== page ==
Tuesday, May 27, 2014

Book Review: Paleoart


Book: The Paleoart of Julius Csotonyi
ISBN-13: 978-1781169124

Author: Julius Csotonyi
Publisher: Titan Books
Release: May 20, 2014
Length: 156 pages (Hardcover)

Book Rating: B+ (90 / 100)


If you had a fascination with dinosaurs as a kid, now's the time to revive your fascination with this lavish collection of scientifically accurate paleoart.
    Pros: Excellent illustratons of dinosaurs. Plenty of scientific trivia.

    Cons: Incredibly tiny type makes for difficult-to-read captions.


The collected works of Julius Csotonyi, one of the world's most high profile and talented contemporary paleoartists. Csotonyi has considerable academic expertise that contributes to his stunning dynamic art.

Csotonyi represents the natural world photorealistically and has been influenced by natural history illustrators such as Peter Zallinger, Doug Henderson and Greg Paul. He uses bold patterns and colors to paint the prehistoric world both with traditional media as well as modern digital techniques.


To tell you the truth, I have some mixed feeling about The Paleoart of Julius Csotonyi.  On one hand, this is a beautiful coffee table book.  On the other hand, my high school guidance counselor never told me that drawing dinosaurs was a legitimate career option, and I'm a bit jealous.

Co-written by Steve White, Paleoart showcases the digital artwork of microbiologist Julius Csotonyi.  The book features a foreword from Dr David C Evans, the Curator of Vertebrate Palaeontology at the Royal Ontario Museum, as well as an introduction from Dr Robert Bakker, an adviser on for Jurassic Park movies, both of which lend credence to the book's scientific underpinning.  Because where this book really shines is in its marriage of illustration and hard scientific fact, which is certain to appeal to the same aspect of your inner geek that makes you stop at Jurassic Park every time you're flipping through the channels late at night.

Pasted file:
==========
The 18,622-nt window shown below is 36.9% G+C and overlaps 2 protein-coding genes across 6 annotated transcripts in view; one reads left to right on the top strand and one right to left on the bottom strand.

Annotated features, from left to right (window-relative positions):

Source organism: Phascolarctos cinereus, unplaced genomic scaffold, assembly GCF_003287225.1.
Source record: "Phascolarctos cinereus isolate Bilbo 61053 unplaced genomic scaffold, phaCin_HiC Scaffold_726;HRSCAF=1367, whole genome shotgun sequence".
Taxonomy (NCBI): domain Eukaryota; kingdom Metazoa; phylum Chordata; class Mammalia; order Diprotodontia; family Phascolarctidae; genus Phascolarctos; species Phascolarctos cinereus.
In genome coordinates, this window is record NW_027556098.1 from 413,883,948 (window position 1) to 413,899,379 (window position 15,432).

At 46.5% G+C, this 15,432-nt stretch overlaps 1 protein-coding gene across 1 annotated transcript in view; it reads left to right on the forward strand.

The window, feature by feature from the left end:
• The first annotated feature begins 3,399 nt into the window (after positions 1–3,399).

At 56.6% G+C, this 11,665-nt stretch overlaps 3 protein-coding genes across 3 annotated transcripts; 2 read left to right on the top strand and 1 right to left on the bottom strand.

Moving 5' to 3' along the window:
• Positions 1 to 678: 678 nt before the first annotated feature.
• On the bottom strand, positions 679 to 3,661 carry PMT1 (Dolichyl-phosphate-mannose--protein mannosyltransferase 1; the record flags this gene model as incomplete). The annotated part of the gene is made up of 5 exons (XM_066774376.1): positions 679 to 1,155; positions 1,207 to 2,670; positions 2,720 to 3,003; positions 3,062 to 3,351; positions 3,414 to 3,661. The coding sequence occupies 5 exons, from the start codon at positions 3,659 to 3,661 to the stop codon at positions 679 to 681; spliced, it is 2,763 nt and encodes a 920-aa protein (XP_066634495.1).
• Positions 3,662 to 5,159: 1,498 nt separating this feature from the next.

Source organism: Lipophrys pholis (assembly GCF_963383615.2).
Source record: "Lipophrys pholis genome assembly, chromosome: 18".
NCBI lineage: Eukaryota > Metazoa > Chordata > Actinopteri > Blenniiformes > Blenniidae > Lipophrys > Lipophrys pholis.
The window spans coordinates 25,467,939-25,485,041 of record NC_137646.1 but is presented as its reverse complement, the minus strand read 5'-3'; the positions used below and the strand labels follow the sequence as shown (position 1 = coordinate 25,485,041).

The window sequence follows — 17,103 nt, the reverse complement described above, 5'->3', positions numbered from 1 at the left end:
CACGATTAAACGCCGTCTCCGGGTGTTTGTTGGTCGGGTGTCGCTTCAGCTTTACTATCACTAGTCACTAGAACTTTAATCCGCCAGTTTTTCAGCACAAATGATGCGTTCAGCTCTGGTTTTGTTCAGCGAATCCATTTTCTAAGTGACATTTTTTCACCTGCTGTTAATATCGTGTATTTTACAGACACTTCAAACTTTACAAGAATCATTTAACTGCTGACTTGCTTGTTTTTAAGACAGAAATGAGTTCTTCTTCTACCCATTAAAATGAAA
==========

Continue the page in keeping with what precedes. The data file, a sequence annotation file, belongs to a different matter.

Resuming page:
The book is flavored with brief inserts offering scientific insights on the way various species such as the early Chinese Tyrannosaur known as Guanlong are depicted.  Where the book really shines, though, is in the incredibly detailed artwork, which painstakingly reproduces the best work of Julius Csotonyi, including his recent murals from Natural History Museum of Los Angeles County. 

Despite being well past the age where I should consider dinosaurs cool (I can't help but remember all of the ribbing Ross took for being a paleontologist on Friends), I found the book captivating.  Csotonyi approaches his art not as fantasy but as scientific fact, and this collection reads more like an Audubon Society guide to dinosaurs.

If you've ever wondered about the accuracy of all of the dinosaurs in your favorite sci-fi flicks, this is the book to consult.  This collection would make a good addition to the library of any dinosaur enthusiast.


The Geek Art Gallery received an advance review copy of The Paleoart of Julius Csotonyi, from Titan Books at no cost.  We extend our sincere thanks to Titan for the courtesy; however, the free copy did not influence the opinion of this reviewer.


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